In the April 2005 Environmental Toxicology and Chemistry (ET&C), the team reported that permethrin’s LC50 was 60 to 110 parts per billion (ppb), depending on how much organic carbon the sediment contained. The LC50 for the remaining pyrethroids was far lower, indicating greater toxicity. The most toxic: lambda-cyhalothrin and bifenthrin, which have an LC50 of 2 to 6 ppb.
The crustaceans’ growth was significantly retarded at concentrations just one-third of a pyrethroid’s LC50.
Farm runoff isn’t the only—or perhaps even the most important—way in which these agents get into streams. Weston and his Berkeley colleague Erin L. Amweg reported data at the SETAC meeting showing that pyrethroids are washed into waterways from suburban yards by rain and lawn watering.
In one recent study, Weston, Lydy, and others surveyed streams in Roseville, a suburb of Sacramento, Calif. Only a decade earlier, land along these creeks had been arid grassland. Since then, much of it has been converted to subdivisions sporting four homes per acre, most with manicured lawns.
Roughly 90 percent of the stream sediments sampled contained bifenthrin, and the majority of them had bifenthrin concentrations toxic to Hyalella, the scientists report in the Dec. 15, 2005, Environmental Science & Technology. Often, one to five more pyrethroids were present.
In contrast, the pesticides didn’t show up in waters draining Roseville sites free of residential development.
In toxicity, bifenthrin dominated the suburban sediments. Indeed, Lydy told Science News, “80 percent of our samples had enough toxicity due to bifenthrin alone to cause at least half of our [amphipods] to die.” The team recorded pesticide concentrations as high as 437 ppb—that’s about 100 times as great as its LC50 for H. azteca and 15 times the highest bifenthrin concentration seen in sediments of creeks running through Central Valley croplands.
This indicates, Weston says, that the highest concentrations of pyrethroids in creek sediments trace to “classic suburbia—we’re talking Mom, Dad, two kids, and a dog.”
Although pesticides applied by professional exterminators around the perimeters of homes are a possible source of the creek contamination, the research group strongly suspects that much of the bifenthrin comes from lawn-care products. Some fertilizers even include bifenthrin, so that homeowners can feed their grass and kill bugs in one pass.
In the Roseville study, the pesticides didn’t appear to travel far once they reached a creek, with the high concentrations appearing only within 100 yards or so of storm-drain outfalls.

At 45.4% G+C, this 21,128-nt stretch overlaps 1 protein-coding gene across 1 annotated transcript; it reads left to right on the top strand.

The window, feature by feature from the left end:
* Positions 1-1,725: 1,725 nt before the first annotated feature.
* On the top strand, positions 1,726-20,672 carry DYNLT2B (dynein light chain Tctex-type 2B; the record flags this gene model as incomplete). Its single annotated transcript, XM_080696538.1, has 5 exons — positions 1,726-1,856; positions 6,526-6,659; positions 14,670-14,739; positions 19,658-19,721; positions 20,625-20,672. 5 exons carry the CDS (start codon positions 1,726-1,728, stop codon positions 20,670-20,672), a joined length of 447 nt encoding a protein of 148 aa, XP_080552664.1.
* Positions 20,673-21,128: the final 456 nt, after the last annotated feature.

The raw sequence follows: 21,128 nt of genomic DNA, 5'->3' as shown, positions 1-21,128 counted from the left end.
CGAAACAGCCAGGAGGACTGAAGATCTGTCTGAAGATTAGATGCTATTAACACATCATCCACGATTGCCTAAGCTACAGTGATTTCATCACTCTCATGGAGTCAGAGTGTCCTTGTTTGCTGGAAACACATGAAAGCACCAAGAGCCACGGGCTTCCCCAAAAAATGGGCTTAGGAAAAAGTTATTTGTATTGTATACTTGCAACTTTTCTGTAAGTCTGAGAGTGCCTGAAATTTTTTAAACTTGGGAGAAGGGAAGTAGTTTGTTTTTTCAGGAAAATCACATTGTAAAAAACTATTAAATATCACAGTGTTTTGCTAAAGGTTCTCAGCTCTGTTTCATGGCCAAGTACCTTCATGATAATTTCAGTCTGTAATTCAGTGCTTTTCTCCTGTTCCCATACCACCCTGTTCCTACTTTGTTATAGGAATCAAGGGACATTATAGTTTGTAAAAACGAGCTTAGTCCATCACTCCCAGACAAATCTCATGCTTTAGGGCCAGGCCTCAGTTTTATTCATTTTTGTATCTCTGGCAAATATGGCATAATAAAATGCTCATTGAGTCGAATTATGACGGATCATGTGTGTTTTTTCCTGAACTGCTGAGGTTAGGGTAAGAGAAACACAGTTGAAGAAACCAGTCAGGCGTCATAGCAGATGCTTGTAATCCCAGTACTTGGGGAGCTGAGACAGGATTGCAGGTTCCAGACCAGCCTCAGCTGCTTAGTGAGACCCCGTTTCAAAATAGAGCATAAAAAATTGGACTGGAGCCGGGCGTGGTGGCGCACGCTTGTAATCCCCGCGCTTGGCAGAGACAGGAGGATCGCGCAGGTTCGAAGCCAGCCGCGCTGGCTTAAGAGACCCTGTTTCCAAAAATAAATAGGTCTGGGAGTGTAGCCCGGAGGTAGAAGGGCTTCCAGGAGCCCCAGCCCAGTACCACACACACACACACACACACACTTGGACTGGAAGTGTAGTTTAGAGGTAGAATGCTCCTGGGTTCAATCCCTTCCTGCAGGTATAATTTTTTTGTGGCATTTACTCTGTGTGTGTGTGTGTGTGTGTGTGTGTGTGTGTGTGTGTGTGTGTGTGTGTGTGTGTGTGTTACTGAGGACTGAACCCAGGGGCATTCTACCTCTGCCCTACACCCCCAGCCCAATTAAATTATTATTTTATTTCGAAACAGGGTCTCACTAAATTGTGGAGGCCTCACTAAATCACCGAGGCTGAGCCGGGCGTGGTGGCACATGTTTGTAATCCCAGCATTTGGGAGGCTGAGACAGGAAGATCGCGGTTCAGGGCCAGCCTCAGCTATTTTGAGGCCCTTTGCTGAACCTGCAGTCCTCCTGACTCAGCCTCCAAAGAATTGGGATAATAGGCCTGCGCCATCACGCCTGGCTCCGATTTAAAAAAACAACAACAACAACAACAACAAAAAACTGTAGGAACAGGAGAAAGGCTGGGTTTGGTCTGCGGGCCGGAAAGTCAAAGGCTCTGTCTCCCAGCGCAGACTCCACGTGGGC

What’s not clear, Weston and others observe, is whether the California data reflect what’s occurring nationally or might instead represent a worst-case scenario. For instance, Amweg presented data at the SETAC meeting indicating that creeks near Sacramento and San Francisco showed substantial sediment contamination but streams in Nashville didn’t.
The California sites, unlike Nashville, get little summer rainfall to dilute stream pollutants. Moreover, many of California’s urban areas rely on concrete storm drains to channel lawn runoff directly into streams, whereas the Nashville sites were separated from waterways by a corridor of greenery.
Joel R. Coats of Iowa State University in Ames and his colleagues have been probing why pyrethroids “are as nasty as DDT [is] to a lot of aquatic life—including fish.”
Pyrethroids poison pests by wreaking havoc on their nervous systems, as most insecticides do. When nerves transmit an impulse, Coats explains, “there’s an electrical ripple that’s triggered by sodium gates in [each cell] opening in sequence.” Pyrethroids perturb the nerve cells’ sodium gates, however, so that once open, they never fully close, Coats says. The resulting sodium leaks maintain nerve cells in a state of overexcitation that kills the insects.
Because the nervous systems of crustaceans and many other soft-bodied aquatic animals resemble those of insects, these nontargeted animals are also vulnerable to pyrethroids.
Coats observes that mammals and birds gain some protection from pyrethroid poisoning by two mechanisms: production of esterase enzymes that inactivate the poisons by splitting them in half, and another metabolic process that employs oxidation. He reported at the SETAC meeting that although rainbow trout, bluegill, and fathead minnows can all oxidize pyrethroids, their esterase enzyme activity doesn’t break apart the pesticides.